Peter and John also warned against the danger of false prophets. Peter asserted that false prophets would “introduce destructive heresies, even denying the Master” (2 Peter 2:1). John exhorted his brethren to “test the spirits to see whether they are from God; because many false prophets have gone out into the world” (1 John 4:1).

John proceeded to provide a test that should be given to prophets. He said they are to be asked to confess that “Jesus Christ has come in the flesh” and that He is from God (1 John 4:2). He went on to assert that anyone who refuses to confess that Jesus is from God has the “spirit of antichrist” (1 John 4:3).

The Old Testament test of a prophet is spelled out in Deuteronomy 18:22 — “When a prophet speaks in the name of the Lord, if the thing does not come about or come true, that is the thing which the Lord has not spoken. The prophet has spoken it presumptuously…”

This, of course, is an obvious test. But what if the prophecy is fulfilled? Does that guarantee that the prophet is speaking for God? Not necessarily. The reason is that a prophetic utterance might be fulfilled by coincidence or because of supernatural insight given to the prophet by Satan. So there must be other tests.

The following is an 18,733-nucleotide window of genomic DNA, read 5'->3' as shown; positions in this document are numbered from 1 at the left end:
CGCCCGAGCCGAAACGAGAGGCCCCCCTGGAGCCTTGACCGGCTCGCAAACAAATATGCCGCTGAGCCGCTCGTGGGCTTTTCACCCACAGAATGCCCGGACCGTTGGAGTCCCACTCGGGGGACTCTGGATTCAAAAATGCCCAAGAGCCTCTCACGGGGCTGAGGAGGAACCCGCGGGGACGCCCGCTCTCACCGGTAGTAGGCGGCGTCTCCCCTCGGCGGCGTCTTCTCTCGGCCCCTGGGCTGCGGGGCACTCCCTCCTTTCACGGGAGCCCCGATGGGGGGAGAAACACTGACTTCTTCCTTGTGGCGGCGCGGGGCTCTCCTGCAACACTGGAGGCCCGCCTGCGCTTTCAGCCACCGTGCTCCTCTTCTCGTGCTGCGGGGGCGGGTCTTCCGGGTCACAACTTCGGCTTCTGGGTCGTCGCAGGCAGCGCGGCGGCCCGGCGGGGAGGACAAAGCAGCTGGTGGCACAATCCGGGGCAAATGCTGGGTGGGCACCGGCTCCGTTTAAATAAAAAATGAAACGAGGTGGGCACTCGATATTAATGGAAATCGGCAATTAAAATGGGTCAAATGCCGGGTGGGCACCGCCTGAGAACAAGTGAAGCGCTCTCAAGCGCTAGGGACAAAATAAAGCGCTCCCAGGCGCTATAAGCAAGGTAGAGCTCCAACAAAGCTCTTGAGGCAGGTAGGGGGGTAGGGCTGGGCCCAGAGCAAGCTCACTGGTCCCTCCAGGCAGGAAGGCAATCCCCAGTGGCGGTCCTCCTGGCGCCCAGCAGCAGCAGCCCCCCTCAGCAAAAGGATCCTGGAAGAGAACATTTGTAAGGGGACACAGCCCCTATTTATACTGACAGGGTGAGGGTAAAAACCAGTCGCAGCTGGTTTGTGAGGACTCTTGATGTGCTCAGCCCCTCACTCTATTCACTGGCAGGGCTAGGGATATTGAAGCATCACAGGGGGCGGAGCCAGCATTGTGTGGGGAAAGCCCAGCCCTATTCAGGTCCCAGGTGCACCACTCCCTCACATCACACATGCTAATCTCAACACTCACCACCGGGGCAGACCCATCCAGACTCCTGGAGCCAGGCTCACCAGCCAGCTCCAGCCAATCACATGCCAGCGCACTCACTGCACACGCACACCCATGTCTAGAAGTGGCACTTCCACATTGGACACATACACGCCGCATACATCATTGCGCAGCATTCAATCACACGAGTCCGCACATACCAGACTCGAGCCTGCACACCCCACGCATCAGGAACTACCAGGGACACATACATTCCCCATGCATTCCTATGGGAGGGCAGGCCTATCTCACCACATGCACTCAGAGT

Additional Tests

1) Does the prophet speak in the name of a god other than the true God revealed in Scripture?
If a prophet speaks in the name of Allah or Baal or Vishnu, you can be assured that he is a false prophet.

“If a prophet… rises among you and gives you a sign or wonder, and the sign or wonder comes true, concerning which he spoke to you, saying, ‘Let us go after other gods (whom you have not known), and let us serve them,’ you shall not listen to the words of the prophet…for the Lord your God is testing you.” (Deuteronomy 13:1-3)